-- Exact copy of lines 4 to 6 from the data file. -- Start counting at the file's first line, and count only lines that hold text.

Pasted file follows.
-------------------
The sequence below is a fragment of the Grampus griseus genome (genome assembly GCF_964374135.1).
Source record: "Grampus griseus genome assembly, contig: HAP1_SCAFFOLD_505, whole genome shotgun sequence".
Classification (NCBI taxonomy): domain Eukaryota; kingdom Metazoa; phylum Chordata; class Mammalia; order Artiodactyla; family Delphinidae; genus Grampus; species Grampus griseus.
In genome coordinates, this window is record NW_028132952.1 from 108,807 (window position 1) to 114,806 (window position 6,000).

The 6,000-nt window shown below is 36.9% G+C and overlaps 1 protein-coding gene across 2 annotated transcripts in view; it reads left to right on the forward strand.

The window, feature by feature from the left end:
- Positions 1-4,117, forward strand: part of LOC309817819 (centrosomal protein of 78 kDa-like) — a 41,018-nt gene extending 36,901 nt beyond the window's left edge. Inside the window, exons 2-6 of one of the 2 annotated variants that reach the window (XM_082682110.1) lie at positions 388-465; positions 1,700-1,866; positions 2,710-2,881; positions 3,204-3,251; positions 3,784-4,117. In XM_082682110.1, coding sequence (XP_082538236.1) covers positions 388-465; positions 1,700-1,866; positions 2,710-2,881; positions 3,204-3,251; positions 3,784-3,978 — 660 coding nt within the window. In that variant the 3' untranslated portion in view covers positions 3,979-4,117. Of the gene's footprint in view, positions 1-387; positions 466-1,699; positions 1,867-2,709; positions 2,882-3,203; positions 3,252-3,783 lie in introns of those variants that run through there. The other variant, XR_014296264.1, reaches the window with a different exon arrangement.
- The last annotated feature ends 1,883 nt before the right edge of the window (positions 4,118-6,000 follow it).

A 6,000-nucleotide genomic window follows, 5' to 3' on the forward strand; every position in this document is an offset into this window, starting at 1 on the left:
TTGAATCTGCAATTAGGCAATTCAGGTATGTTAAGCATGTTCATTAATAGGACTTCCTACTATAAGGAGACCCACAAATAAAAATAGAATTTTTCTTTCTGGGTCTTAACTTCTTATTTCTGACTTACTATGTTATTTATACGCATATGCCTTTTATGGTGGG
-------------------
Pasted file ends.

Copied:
In genome coordinates, this window is record NW_028132952.1 from 108,807 (window position 1) to 114,806 (window position 6,000).

The 6,000-nt window shown below is 36.9% G+C and overlaps 1 protein-coding gene across 2 annotated transcripts in view; it reads left to right on the forward strand.

The window, feature by feature from the left end: